IT WAS a good pitch at Mohali, not damp, not a raging turner, not a slow, spongy surface where the ball has a cup of tea before it reaches the batsman.
No, it was a surface on which New Zealand had made 180 after looking like they could reach 190.
It was a pitch on which Pakistan had made 65 in five and a half overs before losing a wicket.
There were memories of England's run chase at the Wankhede against South Africa being whispered about.
Then New Zealand turned to spin.
Given their history, even given Dan Vettori, that is a bit like the Kirana gharana turning to rap for its audience.
It worked. And worked dramatically.
Like it has throughout this World T20. From that point Mitchell Santner and Ish Sodhi bowled 7 overs and took 3-40. Pakistan's runaway train ground to a crawl. On a surface that was good for batting.
At the Wankhede, in that dramatic England run chase where 11.69 runs were made per over, Imran Tahir bowled 4 overs for 28.
Afghanistan's brightest star is not a rotund wicket keeper but a chubby faced leg spinner called Rashid Khan. The highest-ranked West Indian bowler is Samuel Badree and he doesn't run in from many paces and hurl the ball fast.
On more than one occasion, England have turned to Adil Rashid and Moeen Ali and Sri Lanka have had to relook at the crafty Rangana Herath.
Australia have thrown up Adam Zampa of whom a lot will be heard in the years to come. And we aren't even talking about India where spin bowling is always top of the mind and a crisis call away.
It isn't about leg spin bowling alone because Ravichandran Ashwin is the best in his category, Bangladesh still turn to Shakib Al Hasan all the time and the West Indies have started using Suleiman Benn who looks as much like a classical spinner as some of us do pro boxers!
Mohammad Nabi is as good as anyone going and I suspect a couple of Aussie selectors are wondering if Nathan Lyon should have been here.
I think the reason the slower spinners have been so successful is a reflection on how batsmen play the 120 ball game.
The easiest ball to hit is the straight line ball, one that you pick off the hand and line up to hit back where it came from. If it is fast enough, you don't even have to adjust your shot.
So anything that causes the flow of the bat swing to change, maybe a ball that arrives slower than expected, or a ball that curves or turns away, presents a challenge.
That is why good swing bowlers do well though sometimes the conditions defeat them.
The seamer has virtually gone out of T20 because the tracks don't seem to allow it (hence the migration to the old-fashioned cutter that saw its zenith on matting wickets).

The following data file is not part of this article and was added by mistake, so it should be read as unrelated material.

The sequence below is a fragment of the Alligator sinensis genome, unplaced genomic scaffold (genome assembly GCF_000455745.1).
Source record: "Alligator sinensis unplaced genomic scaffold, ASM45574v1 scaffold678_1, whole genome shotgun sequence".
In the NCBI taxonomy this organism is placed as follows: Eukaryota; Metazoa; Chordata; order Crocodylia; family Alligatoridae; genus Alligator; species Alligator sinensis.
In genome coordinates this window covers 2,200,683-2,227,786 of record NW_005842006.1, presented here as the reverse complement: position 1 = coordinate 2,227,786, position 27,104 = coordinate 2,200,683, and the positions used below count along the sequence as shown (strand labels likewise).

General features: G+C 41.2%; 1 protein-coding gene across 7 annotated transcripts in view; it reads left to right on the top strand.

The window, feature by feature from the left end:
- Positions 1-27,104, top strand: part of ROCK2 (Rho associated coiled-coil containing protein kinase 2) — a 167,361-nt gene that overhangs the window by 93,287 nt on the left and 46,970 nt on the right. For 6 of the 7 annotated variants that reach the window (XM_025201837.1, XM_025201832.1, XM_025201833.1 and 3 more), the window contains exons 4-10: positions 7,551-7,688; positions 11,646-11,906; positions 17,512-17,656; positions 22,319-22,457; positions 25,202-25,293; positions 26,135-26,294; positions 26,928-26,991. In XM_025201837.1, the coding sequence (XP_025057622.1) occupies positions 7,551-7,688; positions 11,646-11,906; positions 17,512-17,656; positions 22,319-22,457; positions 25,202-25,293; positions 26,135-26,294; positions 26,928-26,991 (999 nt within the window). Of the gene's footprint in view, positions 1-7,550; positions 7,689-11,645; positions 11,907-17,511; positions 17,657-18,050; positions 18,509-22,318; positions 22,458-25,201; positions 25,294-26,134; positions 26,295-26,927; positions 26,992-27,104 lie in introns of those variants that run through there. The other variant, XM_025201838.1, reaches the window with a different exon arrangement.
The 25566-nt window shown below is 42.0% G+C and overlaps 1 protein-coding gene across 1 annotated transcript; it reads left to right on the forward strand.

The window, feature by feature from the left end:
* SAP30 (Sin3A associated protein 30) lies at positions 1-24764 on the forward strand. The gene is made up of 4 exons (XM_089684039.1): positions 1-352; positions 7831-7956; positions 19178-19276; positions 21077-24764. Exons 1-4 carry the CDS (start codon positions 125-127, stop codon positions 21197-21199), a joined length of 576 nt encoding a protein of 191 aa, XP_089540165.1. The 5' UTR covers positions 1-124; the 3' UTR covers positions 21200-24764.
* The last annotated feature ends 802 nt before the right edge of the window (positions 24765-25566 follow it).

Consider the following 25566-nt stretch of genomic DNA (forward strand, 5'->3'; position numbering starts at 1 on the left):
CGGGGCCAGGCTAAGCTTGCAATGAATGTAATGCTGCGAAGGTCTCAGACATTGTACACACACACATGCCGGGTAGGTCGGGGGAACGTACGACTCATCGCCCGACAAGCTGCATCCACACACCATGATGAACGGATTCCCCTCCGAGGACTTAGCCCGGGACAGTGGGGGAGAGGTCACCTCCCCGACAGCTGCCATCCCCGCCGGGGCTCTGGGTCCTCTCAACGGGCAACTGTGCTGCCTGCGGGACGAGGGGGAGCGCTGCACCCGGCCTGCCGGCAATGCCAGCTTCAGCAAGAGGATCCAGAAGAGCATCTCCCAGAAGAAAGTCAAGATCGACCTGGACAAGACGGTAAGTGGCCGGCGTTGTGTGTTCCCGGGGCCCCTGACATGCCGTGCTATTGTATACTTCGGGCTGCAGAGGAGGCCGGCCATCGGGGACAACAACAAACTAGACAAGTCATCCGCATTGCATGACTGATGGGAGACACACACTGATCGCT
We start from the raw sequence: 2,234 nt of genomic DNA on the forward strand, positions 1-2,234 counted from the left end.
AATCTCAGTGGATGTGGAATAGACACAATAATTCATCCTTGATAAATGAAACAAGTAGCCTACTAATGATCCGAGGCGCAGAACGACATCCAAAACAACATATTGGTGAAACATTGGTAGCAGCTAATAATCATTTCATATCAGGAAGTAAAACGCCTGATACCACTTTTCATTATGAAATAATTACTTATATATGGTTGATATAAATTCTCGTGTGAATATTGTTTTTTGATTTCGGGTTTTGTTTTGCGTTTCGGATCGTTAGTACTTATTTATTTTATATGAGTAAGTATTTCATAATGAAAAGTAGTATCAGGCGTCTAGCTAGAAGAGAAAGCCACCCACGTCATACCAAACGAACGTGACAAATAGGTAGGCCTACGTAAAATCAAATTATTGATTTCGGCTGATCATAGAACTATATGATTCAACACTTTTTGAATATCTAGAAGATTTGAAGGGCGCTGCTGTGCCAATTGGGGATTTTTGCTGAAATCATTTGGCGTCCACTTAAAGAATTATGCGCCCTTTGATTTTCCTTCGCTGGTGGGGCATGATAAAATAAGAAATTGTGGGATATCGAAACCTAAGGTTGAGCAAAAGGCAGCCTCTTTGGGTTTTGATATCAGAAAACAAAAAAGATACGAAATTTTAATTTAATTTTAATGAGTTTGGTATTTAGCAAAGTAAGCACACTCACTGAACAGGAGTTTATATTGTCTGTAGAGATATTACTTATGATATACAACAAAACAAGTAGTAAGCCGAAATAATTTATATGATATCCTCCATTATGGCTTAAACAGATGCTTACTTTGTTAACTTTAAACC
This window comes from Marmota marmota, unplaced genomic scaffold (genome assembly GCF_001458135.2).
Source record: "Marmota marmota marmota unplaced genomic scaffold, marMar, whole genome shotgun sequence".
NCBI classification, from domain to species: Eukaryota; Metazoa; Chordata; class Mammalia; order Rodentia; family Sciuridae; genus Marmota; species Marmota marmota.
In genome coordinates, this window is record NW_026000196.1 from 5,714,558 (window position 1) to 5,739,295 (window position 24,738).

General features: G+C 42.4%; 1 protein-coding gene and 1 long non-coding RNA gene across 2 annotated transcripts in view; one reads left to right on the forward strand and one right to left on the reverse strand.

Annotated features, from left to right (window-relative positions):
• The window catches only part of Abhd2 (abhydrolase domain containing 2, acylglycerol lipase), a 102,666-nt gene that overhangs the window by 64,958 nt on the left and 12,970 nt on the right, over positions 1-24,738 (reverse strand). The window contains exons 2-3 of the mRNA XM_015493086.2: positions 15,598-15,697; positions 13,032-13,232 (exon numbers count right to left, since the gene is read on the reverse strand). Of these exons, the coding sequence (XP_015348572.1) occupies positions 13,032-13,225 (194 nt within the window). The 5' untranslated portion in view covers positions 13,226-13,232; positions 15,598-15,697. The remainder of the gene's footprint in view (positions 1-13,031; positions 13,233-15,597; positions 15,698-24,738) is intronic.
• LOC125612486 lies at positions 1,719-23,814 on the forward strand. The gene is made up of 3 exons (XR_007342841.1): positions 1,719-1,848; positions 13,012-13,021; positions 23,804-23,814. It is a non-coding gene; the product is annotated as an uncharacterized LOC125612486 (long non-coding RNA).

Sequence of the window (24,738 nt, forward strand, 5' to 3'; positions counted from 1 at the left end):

That leaves the yorker, still the supreme delivery but one that extracts a heavy price if even marginally fuller or shorter, and the ball that turns.
Interestingly, once the attacking approach of T20 dies away and patience becomes an allowable virtue, many of these spinners struggle to take wickets.
Imran Tahir and Samuel Badree are excellent examples of fine bowlers who are more valuable in T20 than in Test cricket.
It suggests that when batsmen defend, don't throw caution to the wind and instead nudge the ball for runs, the danger dissipates dramatically.
The batsmen is no longer giving the bowler the opportunity to get him out and the bowler needs to have a wider repertoire.
So you see, the crafty guys of our game haven't just survived in this power version of cricket but have actually flowered.
And it often leads me to wonder why the rarest form of spin in our game, the left hand chinaman bowler isn't being sighted.
At 45, Brad Hogg is still sought after by an IPL franchise and there is much curiosity around Kuldeep Yadav. Maybe turning the ball into a right hander is thought of as dangerous given mid-wicket is the go-to area of shot making but a good googly (Tahir's stock ball against the left hander) should be handy. And there are enough left- handers going around.
The next World T20 is, sadly, four years away (though it won't surprise me if that changes soon!) and maybe we will be including another kind of spinner in that article! Unless of course, the big bullies, the batsmen with clubs, have adjusted and taken the lead in this perpetually fascinating contest between bat and ball.
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